Federal Executives Afforded $32M in Bonuses Last Year


Federal Executives Afforded $32 Million in Bonuses Last Year

WASHINGTON — As the federal government rounded off its first quarter of deficit spending since 1997, Congress and the Bush administration are eyeing the $32 million in bonuses afforded federal civil service executives during the last year of the Clinton administration.

Bonuses averaging more than $11,000 per executive went to officials in agencies that didn't even meet performance standards, and they totaled nearly 25 percent more than the prior year. Fiscal year 2001 bonuses have not been computed yet.

Some of the larger bonuses have gone to executives at: 

— The Federal Aviation Administration, where 161 civil service executives collected more than $1 million in bonuses even though the agency failed to meet half of its performance goals for the previous budget year;

— The National Highway Traffic Safety Administration, where two executives won presidential rank awards worth $10,000 each, even though the agency missed by 14 percentage points a presidential target to increase seat belt use to 85 percent;

— and the Department of Education, where 39 executives got nearly $500,000 in bonuses last year, the highest payout of all the Cabinet agencies despite a General Accounting Office report that said the department provided "no fiscal year 2000 data for many indicators, no discussion of why goals were not met and no strategies on how the department would reach its goals."

The handouts have led the House Transportation Appropriations Subcommittee to cut the bonus pool for both the FAA and NHTSA until incentive payments to executives are linked to agency performance.

This is the first time Congress has penalized agencies since standards were passed under the 1993 Government Results Performance Act.

Under the law, bonuses of 5 percent to 20 percent of base pay for career government executives are allowed following recommendations by review boards that by law must include a majority of career executives.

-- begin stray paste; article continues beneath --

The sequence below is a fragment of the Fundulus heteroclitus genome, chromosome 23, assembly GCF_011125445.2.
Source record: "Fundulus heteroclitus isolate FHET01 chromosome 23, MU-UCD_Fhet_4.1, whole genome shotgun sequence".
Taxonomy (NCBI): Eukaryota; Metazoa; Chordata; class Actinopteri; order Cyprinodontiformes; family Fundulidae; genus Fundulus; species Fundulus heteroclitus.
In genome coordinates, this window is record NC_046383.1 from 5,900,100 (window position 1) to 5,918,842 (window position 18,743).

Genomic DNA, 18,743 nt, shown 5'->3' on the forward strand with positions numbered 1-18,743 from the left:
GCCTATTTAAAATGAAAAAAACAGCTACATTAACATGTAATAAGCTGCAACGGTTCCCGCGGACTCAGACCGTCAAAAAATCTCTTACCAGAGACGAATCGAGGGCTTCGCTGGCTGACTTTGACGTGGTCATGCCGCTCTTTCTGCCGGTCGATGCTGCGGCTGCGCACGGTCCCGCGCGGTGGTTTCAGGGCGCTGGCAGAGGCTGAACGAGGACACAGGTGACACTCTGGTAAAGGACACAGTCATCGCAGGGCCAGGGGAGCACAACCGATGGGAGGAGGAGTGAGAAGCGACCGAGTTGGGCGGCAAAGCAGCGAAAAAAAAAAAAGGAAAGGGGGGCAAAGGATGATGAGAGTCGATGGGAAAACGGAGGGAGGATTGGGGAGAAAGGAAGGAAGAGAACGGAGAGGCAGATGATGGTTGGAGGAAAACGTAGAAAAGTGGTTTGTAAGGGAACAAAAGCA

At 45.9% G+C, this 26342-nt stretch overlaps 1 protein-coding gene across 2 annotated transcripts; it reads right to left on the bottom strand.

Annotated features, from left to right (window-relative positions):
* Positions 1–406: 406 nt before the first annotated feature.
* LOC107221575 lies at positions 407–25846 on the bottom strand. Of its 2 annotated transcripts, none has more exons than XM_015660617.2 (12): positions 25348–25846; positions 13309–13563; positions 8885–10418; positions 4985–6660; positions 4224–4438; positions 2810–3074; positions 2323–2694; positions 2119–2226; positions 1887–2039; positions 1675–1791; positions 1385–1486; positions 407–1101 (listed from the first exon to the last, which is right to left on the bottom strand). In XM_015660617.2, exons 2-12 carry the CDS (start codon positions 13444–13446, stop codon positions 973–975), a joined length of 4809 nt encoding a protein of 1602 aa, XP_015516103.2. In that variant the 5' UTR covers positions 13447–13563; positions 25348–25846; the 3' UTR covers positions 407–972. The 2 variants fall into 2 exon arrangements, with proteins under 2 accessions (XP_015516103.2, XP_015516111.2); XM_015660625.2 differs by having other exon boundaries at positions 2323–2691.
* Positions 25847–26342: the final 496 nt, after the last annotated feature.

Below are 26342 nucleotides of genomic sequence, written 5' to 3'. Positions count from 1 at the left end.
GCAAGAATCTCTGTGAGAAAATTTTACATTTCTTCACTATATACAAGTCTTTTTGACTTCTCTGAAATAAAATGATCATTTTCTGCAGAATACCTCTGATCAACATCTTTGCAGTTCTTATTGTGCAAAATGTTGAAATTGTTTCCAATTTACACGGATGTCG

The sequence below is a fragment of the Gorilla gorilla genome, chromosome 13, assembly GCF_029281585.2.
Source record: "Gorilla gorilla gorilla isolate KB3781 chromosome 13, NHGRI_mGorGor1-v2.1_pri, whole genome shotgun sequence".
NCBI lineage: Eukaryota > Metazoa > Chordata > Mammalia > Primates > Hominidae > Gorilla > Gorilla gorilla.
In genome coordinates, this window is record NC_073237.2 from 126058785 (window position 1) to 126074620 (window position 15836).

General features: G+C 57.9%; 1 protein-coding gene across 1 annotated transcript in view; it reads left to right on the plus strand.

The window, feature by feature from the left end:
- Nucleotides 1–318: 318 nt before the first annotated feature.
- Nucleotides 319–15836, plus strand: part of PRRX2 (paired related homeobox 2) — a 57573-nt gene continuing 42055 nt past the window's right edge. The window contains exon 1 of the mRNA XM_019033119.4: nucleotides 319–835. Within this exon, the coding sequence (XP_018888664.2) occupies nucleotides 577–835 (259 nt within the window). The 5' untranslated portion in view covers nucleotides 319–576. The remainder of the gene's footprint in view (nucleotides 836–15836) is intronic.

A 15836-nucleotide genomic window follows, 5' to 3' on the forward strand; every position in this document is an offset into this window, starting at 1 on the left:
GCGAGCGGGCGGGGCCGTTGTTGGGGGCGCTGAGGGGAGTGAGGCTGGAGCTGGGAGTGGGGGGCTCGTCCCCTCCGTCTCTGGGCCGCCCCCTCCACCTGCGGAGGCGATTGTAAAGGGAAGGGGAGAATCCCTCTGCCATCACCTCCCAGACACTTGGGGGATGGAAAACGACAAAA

Congress exempted the FAA from that law in 1996, after the agency argued it needed more flexibility in hiring and pay.

"Bonuses for government executives should be tied directly to their success at meeting clear and measurable goals," said Rep. Harold Rogers, R-Ky., chairman of the transportation panel. "Taxpayers expect results."

That's what Kay James, director of the Office of Personnel Management, wants to deliver. At her office, the number of executives receiving outstanding ratings dropped by two-thirds in 2001. The agency paid 15 percent less in bonuses than it did the previous year, she said.

"It was a huge cultural shift," she said, adding that in the previous year 85 percent of all career government executives got top performance ratings and the accompanying bonus.

But further efforts to link bonuses to achievement could prove difficult, according to the GAO, Congress' investigative arm, which criticized the agencies for failing to provide sufficient information to determine performance results.

Where results were provided, the GAO said goals were not met. Among the least-performing agencies: NHTSA, which came nowhere near its goal of increasing seat belt usage, despite an uptick since 1994.

The FAA failed to meet goals calling for a reduction in air traffic controller operational errors and reducing commercial aviation delays. The agency also failed to meet its goals for reducing runway incursions, increasing airport capacity and limiting aircraft noise exposure.

FAA spokesman William Shumann said the agency did achieve five performance goals in 2000, and the 161 FAA executives who received bonuses achieved 73 percent of the individual and organizational goals that had been set for them at the beginning of the year.

They should not expect bonuses for the 2001 budget year, however. According to Shumann, FAA Administrator Jane Garvey said no bonuses will be handed out.

"There are three broad agency goals that apply to all executives: safety, security and system efficiency," Shumann said. "With those goals and what happened in 2001, the administrator felt it wasn't appropriate to make any incentive payments."